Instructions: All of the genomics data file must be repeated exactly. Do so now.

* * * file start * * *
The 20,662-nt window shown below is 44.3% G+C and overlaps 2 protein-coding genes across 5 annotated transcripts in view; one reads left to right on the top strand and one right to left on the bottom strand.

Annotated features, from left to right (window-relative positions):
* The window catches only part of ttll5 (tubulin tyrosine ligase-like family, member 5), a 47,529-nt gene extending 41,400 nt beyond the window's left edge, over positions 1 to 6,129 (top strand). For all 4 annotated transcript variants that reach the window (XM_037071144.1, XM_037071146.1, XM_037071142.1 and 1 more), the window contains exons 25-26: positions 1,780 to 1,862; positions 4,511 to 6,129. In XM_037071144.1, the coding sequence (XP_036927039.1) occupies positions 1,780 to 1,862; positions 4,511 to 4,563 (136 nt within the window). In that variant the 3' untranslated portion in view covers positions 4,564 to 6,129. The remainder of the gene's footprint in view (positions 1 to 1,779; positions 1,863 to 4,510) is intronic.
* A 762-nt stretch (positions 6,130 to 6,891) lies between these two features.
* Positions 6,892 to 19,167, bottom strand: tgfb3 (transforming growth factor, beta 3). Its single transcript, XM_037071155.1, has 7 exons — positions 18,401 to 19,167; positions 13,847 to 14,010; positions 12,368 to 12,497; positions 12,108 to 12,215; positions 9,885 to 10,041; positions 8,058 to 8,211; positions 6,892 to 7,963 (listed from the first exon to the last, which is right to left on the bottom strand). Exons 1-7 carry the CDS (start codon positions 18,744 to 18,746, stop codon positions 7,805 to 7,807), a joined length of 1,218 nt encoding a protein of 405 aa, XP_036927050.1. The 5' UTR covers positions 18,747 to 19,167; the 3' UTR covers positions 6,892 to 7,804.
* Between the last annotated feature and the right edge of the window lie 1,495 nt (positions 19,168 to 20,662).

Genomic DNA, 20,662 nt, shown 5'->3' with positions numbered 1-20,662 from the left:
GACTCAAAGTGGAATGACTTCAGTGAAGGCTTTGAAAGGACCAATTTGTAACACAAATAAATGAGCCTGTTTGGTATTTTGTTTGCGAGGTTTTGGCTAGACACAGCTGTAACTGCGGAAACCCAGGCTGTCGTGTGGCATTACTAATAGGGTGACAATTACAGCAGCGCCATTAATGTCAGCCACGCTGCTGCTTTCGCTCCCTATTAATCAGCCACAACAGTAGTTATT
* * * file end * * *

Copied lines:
The 20,662-nt window shown below is 44.3% G+C and overlaps 2 protein-coding genes across 5 annotated transcripts in view; one reads left to right on the top strand and one right to left on the bottom strand.

Annotated features, from left to right (window-relative positions):
* The window catches only part of ttll5 (tubulin tyrosine ligase-like family, member 5), a 47,529-nt gene extending 41,400 nt beyond the window's left edge, over positions 1 to 6,129 (top strand). For all 4 annotated transcript variants that reach the window (XM_037071144.1, XM_037071146.1, XM_037071142.1 and 1 more), the window contains exons 25-26: positions 1,780 to 1,862; positions 4,511 to 6,129. In XM_037071144.1, the coding sequence (XP_036927039.1) occupies positions 1,780 to 1,862; positions 4,511 to 4,563 (136 nt within the window). In that variant the 3' untranslated portion in view covers positions 4,564 to 6,129. The remainder of the gene's footprint in view (positions 1 to 1,779; positions 1,863 to 4,510) is intronic.
* A 762-nt stretch (positions 6,130 to 6,891) lies between these two features.
* Positions 6,892 to 19,167, bottom strand: tgfb3 (transforming growth factor, beta 3). Its single transcript, XM_037071155.1, has 7 exons — positions 18,401 to 19,167; positions 13,847 to 14,010; positions 12,368 to 12,497; positions 12,108 to 12,215; positions 9,885 to 10,041; positions 8,058 to 8,211; positions 6,892 to 7,963 (listed from the first exon to the last, which is right to left on the bottom strand). Exons 1-7 carry the CDS (start codon positions 18,744 to 18,746, stop codon positions 7,805 to 7,807), a joined length of 1,218 nt encoding a protein of 405 aa, XP_036927050.1. The 5' UTR covers positions 18,747 to 19,167; the 3' UTR covers positions 6,892 to 7,804.
* Between the last annotated feature and the right edge of the window lie 1,495 nt (positions 19,168 to 20,662).

Genomic DNA, 20,662 nt, shown 5'->3' with positions numbered 1-20,662 from the left:
GACTCAAAGTGGAATGACTTCAGTGAAGGCTTTGAAAGGACCAATTTGTAACACAAATAAATGAGCCTGTTTGGTATTTTGTTTGCGAGGTTTTGGCTAGACACAGCTGTAACTGCGGAAACCCAGGCTGTCGTGTGGCATTACTAATAGGGTGACAATTACAGCAGCGCCATTAATGTCAGCCACGCTGCTGCTTTCGCTCCCTATTAATCAGCCACAACAGTAGTTATT